The diagnosis, treatment and prevention of genetic disease
Professor Sir John Burn Kt
Professor of Clinical Genetics, Newcastle University (UK)

The great science fiction author, H G Wells said “I have seen the future and it works”on his return from Russia in 1917.  This reminds us that, as the Nobel Laureate Neils Bohr said, “Prediction is very difficult, especially about the future”.  The last  two decades are awash with predictions of how the analysis of DNA will change our lives and how our medical care will be personalized.  Despite the danger, this is a time for prediction; the presentation will begin with a tangible example of how the discovery of a rare disease led to a better understanding of the role of iron in the brain and prospects for targeted care. This might rely on “treating” the individual genotype or on use of imaging modalities to identify early disease and treat more effectively with new expensive interventions  such as stem cell therapies.

The revolutionary pace of development of genomic technology is making the solution to rare diseases commonplace and the scene is set for expansion into common disease.  The recent announcement of £100 million to sequence 100,000 NHS patients will bring into sharp focus the challenge of the 3 million mostly irrelevant variants predicted for each of us. An international effort born in Melbourne to transform this noise into a clinical signal, the Human Variome Project, is now recognized by UNESCO.  Technical developments in cheap reliable genotyping at the point of need will allow this knowledge to be applied in real time anywhere.  Our start-up company, QuantuMDx ltd, is developing the QPoc which will allow cheap DNA testing in minutes to better direct interventions.  Such intervention will help identify people who should use simple preventive strategies and how to avoid adverse events;  we have shown that regular long term aspirin can more than half the cancer rates in those at increased genetic risk of cancer, statins can prevent heart attacks in those who have a genetic and/or environmental predisposition to high cholesterol while warfarin is prescribed for millions.  In all cases, personalized DNA testing can reduce the risk of adverse events and allow these simple interventions to be used more effectively to reduce the burden of disease.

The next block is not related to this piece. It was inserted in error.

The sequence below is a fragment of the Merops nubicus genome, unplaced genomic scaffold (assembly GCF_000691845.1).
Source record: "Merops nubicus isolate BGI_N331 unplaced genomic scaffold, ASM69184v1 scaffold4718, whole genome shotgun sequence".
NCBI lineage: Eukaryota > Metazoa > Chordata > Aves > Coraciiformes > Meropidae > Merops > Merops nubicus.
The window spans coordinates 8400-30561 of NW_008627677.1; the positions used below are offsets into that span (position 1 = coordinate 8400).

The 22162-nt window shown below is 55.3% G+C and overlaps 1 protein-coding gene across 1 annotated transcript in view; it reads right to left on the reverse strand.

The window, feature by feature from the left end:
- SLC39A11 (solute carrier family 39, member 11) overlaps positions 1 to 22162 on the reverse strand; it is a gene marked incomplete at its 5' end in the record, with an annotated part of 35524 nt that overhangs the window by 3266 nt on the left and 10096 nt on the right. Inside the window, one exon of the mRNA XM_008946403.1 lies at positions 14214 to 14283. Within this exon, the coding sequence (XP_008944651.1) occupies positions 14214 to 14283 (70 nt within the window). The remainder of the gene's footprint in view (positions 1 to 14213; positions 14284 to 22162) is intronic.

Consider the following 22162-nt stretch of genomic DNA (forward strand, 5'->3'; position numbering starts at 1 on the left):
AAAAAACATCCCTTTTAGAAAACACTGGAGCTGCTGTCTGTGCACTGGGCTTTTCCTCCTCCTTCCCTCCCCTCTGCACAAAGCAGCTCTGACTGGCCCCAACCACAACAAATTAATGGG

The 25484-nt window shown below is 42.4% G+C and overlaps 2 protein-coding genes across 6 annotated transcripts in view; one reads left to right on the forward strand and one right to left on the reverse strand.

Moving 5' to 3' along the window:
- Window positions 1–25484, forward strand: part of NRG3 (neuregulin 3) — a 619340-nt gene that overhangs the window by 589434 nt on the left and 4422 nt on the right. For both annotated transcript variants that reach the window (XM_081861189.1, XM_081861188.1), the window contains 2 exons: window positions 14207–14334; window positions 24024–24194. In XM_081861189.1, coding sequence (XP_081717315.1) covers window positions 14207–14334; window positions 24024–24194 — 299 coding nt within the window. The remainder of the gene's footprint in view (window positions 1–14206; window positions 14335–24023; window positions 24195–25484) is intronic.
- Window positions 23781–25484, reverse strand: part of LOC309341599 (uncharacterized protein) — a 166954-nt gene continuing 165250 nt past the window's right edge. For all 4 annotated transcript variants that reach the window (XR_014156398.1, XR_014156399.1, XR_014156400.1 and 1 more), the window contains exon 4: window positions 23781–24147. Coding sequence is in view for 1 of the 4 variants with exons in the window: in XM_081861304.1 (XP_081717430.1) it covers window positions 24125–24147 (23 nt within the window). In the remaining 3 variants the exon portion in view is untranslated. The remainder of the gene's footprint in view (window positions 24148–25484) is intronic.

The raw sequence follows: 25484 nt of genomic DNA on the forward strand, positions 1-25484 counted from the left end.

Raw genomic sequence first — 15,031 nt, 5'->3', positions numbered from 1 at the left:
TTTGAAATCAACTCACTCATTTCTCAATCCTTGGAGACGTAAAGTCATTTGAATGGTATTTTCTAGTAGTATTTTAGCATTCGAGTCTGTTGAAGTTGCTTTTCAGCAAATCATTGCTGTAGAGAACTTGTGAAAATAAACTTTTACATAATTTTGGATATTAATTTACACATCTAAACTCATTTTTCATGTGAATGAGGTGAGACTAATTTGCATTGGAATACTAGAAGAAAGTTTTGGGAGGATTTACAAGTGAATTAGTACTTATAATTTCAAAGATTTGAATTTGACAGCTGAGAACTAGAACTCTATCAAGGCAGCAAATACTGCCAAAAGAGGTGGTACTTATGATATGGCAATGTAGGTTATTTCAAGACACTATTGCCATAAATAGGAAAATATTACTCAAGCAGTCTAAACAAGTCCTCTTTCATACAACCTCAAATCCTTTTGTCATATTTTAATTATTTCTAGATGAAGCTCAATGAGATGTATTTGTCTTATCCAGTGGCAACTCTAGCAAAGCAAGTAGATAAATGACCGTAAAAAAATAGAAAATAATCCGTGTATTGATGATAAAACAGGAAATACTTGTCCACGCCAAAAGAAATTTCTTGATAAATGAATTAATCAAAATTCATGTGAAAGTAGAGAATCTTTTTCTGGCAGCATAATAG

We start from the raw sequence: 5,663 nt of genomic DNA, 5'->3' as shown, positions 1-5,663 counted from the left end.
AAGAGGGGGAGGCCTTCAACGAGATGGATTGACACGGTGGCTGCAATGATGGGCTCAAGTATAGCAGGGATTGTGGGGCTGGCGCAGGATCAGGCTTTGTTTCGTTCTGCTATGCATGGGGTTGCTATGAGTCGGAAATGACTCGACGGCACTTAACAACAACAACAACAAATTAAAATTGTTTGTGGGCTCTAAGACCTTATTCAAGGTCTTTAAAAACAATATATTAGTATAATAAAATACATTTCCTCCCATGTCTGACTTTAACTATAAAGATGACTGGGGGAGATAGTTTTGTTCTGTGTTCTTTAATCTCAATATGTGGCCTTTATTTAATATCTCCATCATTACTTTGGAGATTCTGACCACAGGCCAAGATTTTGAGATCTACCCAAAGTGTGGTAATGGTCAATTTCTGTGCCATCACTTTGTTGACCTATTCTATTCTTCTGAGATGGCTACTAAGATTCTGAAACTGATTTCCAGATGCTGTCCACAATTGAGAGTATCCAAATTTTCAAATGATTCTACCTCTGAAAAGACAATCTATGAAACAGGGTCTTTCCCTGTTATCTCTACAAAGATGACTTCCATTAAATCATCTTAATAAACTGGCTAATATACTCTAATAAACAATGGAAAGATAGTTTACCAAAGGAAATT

Professor Sir Burn is currently the lead clinician for the UK National Health Service (North East), and genetics lead for the UK National Institute of Health Research. He was previously a director of the Institute of Genetic Medicine at The University of Newcastle-Upon-Tyne (2005-2010), and president of the European Society of Human Genetics (2007)

Professor Burn is widely regarded in the field of monogenic disorders particularly in establishing the genetic basis of a neurodegenerative disorder called neuroferritinopathy, and the major form of hereditary colorectal cancer called the Lynch syndrome. He led the study that demonstrated the use of aspirin in reducing the risk of colorectal and other cancers in persons with Lynch syndrome, and leads an international consortium investigating chemoprevention in persons with hereditary non-polyposis colon cancer.

He is currently exploring cell-based vaccines for colorectal cancer, and is involved in a startup company which aims to develop the use of nanowires, nanotubes and nanoribbons in genotyping and gene sequencing.

He plays as a drummer in a band called the “Famous Last Words.”

Date: Tuesday 3 September 2013

Time: 6.00pm – 7.00pm

Venue: The Auditorium, Melbourne Brain Centre, Ground Floor
Kenneth Myer Building
30 Royal Parade (corner Genetics Lane)
The University of Melbourne 
Please note changed from regular venue for Dean’s Lectures
Admission is free. Bookings are required


For further information call 8344 9800

Human Variome Project Timothy D. Smith
Communications Officer
Human Variome Project
Level 5, 234 Queensberry Street
The University of Melbourne, Victoria, 3010
Tel: +61 (0)3 8344 2096
Fax: +61 (0)3 9347 6842
Skype: tim_d_smith
Mob: +61 (0)419 357 589
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